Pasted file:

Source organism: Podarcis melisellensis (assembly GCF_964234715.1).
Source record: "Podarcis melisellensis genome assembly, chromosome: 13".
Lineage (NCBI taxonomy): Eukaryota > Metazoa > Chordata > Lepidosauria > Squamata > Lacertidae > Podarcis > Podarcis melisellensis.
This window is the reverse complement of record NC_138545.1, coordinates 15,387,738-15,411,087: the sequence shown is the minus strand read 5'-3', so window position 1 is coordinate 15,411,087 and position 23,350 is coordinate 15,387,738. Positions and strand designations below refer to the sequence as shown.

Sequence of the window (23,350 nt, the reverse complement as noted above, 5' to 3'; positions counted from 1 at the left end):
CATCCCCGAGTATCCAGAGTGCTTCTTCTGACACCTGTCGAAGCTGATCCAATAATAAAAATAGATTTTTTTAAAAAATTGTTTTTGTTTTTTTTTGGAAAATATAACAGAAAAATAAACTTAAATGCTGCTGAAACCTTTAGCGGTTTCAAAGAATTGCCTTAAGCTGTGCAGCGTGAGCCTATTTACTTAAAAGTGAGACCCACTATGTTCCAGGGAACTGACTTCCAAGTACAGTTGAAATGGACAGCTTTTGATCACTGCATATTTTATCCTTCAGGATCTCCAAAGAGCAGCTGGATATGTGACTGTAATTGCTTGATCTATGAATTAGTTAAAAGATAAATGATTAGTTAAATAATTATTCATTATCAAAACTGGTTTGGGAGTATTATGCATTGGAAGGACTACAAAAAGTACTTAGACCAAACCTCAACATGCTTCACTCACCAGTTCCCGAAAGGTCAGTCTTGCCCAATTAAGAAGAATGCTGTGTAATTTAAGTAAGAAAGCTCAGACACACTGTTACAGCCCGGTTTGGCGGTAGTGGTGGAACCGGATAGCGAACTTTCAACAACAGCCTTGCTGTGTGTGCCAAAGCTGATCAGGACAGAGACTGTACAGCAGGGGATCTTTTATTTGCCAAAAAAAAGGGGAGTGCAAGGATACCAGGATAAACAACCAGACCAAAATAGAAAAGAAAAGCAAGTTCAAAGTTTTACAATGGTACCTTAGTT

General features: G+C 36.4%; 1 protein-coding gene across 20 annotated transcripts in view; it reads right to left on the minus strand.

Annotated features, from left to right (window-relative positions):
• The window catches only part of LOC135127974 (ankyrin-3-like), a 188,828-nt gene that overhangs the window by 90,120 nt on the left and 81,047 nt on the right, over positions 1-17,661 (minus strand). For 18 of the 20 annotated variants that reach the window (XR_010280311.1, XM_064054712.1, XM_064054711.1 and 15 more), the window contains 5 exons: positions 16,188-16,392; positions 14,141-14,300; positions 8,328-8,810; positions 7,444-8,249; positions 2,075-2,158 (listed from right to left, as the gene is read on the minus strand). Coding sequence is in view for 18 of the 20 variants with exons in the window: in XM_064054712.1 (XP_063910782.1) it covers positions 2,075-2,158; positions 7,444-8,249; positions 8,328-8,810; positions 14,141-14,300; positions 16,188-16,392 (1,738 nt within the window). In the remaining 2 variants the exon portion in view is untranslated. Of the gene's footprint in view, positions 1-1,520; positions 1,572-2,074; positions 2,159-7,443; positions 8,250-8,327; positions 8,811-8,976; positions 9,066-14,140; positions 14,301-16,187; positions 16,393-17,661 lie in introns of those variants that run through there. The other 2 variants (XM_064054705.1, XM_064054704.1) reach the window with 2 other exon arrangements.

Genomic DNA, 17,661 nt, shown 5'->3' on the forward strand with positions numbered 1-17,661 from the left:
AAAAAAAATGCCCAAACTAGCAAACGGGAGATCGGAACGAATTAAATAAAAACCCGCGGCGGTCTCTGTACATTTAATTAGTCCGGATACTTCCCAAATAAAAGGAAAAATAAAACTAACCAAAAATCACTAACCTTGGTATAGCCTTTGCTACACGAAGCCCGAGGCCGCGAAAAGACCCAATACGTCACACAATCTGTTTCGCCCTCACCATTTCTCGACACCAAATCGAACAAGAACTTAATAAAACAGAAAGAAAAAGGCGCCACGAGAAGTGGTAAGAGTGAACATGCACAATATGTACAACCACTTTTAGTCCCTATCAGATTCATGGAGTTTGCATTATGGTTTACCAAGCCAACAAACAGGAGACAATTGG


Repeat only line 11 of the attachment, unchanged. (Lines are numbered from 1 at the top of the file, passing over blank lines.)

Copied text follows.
AAAAAAAATGCCCAAACTAGCAAACGGGAGATCGGAACGAATTAAATAAAAACCCGCGGCGGTCTCTGTACATTTAATTAGTCCGGATACTTCCCAAATAAAAGGAAAAATAAAACTAACCAAAAATCACTAACCTTGGTATAGCCTTTGCTACACGAAGCCCGAGGCCGCGAAAAGACCCAATACGTCACACAATCTGTTTCGCCCTCACCATTTCTCGACACCAAATCGAACAAGAACTTAATAAAACAGAAAGAAAAAGGCGCCACGAGAAGTGGTAAGAGTGAACATGCACAATATGTACAACCACTTTTAGTCCCTATCAGATTCATGGAGTTTGCATTATGGTTTACCAAGCCAACAAACAGGAGACAATTGG